How to Increase IQ
Brain Exercises

Benefits of Meditation
Mental Math

Riddles and Puzzles
Lateral Thinking

Brain Function Q and A

The following questions are from subscribers to The Mind Power Report. I do my best to answer them and/or provide some insight and opinion. Included are questions about lucid dreaming, image streaming and television shows that are good for the brain.

Q: Are brainwave entrainment CDs more effective for relaxation or meditation that just listening to classical music?

A: The original work on brainwave entrainment started from the observation that certain classical music compositions helped people relax by leading them into an alpha state. But the music wasn't designed for that purpose (which is why only some compositions seem to have the effect), so it seems that the newest products would have to be better than music. I'm not sure if a side-by-side comparison has been made in any scientific research, but it's reasonable to assume that the effect is more pronounced when it is intended than when it coincidentally triggered by parts of some music.

Q: Is lucid dreaming really possible?

A: I have had the experience of lucid dreaming. I even recall arguing with others in the dream that it was a dream, which I proceeded to prove by waking up. :)

Q: I have some comprehension issues when reading. Then I get easily confused when I try to tell people what I have learned. Can you suggest something to help with this?

A: It's difficult to say from your short email what will help because we are all different in how we learn, remember and use or brain in general. But if you want to keep trying different things, you can look the site map on the website for pages on learning, study techniques, speed reading and such: Site Map

Explain things to a friend who won't judge you too harshly if you get things confused a bit. Or try explaining things in your own words in your mind as you read them. The practice of imagining myself teaching what I'm learning has helped me clarify things. Maybe it is also just the fear of speaking (I get that at times) which makes it tough to think clearly at the moment you try to explain things. Practice may help with this too.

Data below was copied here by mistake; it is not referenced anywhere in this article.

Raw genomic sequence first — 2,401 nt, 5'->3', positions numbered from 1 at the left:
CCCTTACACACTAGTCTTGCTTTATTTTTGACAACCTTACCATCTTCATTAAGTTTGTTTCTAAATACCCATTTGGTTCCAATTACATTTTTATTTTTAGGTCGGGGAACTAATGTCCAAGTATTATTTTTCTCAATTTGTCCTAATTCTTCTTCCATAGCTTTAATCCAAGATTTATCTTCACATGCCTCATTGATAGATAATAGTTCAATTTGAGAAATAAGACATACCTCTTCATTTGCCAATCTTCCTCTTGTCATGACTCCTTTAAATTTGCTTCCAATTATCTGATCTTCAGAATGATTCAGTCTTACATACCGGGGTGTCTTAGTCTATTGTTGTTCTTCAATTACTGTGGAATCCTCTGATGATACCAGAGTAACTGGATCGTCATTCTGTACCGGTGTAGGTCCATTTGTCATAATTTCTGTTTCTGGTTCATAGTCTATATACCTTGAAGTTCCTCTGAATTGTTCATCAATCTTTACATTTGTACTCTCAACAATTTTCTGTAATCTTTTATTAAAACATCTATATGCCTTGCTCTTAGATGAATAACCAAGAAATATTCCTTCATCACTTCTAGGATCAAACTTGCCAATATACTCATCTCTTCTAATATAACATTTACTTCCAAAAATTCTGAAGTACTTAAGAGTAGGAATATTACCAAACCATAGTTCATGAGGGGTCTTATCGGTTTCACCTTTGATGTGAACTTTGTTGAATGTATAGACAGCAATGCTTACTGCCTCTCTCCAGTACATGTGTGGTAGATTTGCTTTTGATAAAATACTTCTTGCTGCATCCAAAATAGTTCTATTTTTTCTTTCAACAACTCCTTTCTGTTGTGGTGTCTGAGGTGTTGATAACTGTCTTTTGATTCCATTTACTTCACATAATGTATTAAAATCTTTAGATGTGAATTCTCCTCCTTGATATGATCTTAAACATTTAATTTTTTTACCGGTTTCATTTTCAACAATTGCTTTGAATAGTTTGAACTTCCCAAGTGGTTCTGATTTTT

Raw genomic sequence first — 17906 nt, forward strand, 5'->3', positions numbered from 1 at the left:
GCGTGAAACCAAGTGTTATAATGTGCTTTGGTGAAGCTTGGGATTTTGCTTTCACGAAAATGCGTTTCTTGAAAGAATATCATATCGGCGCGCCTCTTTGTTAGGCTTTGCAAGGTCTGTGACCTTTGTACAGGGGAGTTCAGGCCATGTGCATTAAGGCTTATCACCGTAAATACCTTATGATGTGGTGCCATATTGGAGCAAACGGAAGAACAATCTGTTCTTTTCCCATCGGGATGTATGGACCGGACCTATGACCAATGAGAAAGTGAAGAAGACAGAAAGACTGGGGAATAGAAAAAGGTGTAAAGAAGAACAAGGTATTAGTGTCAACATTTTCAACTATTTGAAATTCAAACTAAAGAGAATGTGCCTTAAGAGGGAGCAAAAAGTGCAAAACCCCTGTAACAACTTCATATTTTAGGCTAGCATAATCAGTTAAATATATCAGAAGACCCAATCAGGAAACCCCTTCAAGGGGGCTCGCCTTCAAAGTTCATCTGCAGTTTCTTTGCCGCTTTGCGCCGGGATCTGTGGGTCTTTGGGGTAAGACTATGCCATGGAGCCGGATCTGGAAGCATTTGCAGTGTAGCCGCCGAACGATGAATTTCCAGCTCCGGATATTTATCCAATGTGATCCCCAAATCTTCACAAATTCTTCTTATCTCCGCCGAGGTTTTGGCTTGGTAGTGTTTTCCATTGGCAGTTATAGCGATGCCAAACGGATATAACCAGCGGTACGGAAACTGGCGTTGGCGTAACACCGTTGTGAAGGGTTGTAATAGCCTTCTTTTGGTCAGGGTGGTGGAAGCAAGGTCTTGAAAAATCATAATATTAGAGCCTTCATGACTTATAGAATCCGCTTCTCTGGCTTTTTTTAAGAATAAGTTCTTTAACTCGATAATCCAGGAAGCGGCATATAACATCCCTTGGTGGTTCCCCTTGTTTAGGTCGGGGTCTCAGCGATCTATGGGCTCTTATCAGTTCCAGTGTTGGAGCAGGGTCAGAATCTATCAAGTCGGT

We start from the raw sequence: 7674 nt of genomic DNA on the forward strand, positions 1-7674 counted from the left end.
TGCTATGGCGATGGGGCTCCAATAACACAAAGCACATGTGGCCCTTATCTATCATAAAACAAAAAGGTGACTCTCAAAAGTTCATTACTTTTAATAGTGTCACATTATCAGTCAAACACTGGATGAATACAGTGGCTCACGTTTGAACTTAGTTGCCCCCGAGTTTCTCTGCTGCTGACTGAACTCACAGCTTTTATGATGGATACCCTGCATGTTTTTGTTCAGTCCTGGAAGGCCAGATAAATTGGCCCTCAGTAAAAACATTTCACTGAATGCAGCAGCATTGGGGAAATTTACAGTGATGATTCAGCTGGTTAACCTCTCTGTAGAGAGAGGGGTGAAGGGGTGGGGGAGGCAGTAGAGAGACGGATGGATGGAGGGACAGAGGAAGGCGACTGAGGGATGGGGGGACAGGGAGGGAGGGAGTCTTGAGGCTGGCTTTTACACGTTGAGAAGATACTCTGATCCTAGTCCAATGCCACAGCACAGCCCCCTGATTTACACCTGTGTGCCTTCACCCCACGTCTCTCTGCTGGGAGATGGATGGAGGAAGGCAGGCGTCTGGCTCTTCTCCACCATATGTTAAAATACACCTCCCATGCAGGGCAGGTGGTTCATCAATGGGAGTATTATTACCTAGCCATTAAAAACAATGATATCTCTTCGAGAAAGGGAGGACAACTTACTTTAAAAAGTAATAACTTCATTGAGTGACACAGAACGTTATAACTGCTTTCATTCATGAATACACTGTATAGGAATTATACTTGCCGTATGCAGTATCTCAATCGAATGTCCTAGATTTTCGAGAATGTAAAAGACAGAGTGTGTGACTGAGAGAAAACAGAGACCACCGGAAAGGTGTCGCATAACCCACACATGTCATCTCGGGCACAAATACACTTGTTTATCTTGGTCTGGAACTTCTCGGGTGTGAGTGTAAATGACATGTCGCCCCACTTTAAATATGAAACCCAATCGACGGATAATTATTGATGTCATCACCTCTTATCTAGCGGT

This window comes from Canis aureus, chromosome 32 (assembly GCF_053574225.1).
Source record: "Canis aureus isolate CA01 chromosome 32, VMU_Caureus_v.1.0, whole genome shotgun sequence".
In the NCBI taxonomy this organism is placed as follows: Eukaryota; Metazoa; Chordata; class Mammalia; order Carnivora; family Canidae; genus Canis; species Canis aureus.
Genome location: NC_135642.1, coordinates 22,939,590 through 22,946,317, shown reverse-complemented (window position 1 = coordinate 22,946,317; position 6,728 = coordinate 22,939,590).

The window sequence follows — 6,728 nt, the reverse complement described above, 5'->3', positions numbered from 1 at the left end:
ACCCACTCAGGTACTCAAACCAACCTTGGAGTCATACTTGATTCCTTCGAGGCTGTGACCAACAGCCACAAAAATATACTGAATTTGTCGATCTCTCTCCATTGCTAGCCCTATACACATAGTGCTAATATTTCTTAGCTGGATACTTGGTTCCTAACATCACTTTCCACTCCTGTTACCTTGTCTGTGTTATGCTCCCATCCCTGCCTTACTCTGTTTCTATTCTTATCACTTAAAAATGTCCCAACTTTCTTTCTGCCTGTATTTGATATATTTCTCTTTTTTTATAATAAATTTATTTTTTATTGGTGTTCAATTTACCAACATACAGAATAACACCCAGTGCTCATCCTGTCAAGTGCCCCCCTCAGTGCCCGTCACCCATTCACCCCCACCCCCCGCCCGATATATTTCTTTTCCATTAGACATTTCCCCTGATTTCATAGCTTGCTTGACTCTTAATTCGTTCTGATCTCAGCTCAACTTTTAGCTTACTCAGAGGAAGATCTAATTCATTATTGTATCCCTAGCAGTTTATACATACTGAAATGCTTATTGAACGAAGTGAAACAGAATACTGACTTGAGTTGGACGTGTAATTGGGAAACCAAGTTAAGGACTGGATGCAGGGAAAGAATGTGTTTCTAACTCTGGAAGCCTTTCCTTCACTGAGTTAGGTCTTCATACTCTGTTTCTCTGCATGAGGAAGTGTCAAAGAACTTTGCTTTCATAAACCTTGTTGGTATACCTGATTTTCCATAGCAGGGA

Q: Have you tried image streaming as a brainpower practice?

A: I have played around with image streaming, but never practiced it consistently. From what I have read, it does seem to work for many.

Q: The brain is made up of different parts but I can't remember the name of the memory part, the seeing part and the talking part. What are the names?

A: Many parts of the brain are involved in memory, but short-term memories are transferred to long-term memory through the hippocampus. This is why the hippocampus is sometimes considered the memory center.

Seeing too, is handled in many parts of the brain, the primary one being the middle temporal complex.

Verbal abilities also come from many parts of the brain. What is called "Broca's area," in the lower lateral frontal lobe may be the most crucial part.

Q: I've always been told that breathing through the nose provides more oxygen, but I'm curious as to how this works. When we exercise we instinctively breathe fast out of our mouth like other animals, like we can't get enough oxygen through our nose. How or why is it any different when we are not physically active?

A: For whatever reasons most of us tend to breathe too shallowly when not exercising. Breathing through the nose involves the diaphragm more than mouth breathing typically does. You can test this right now and you'll notice that your abdomen extends more when breathing through your nose. The diaphragm pulls more air in and more deeply.

Interestingly, some runners train themselves to breathe through their noses while running. I'm not sure if that will be an effective new technique or if (for some of us) the small openings of the nose just aren't up to the task, but if I find out more on this I'll include it in the newsletter.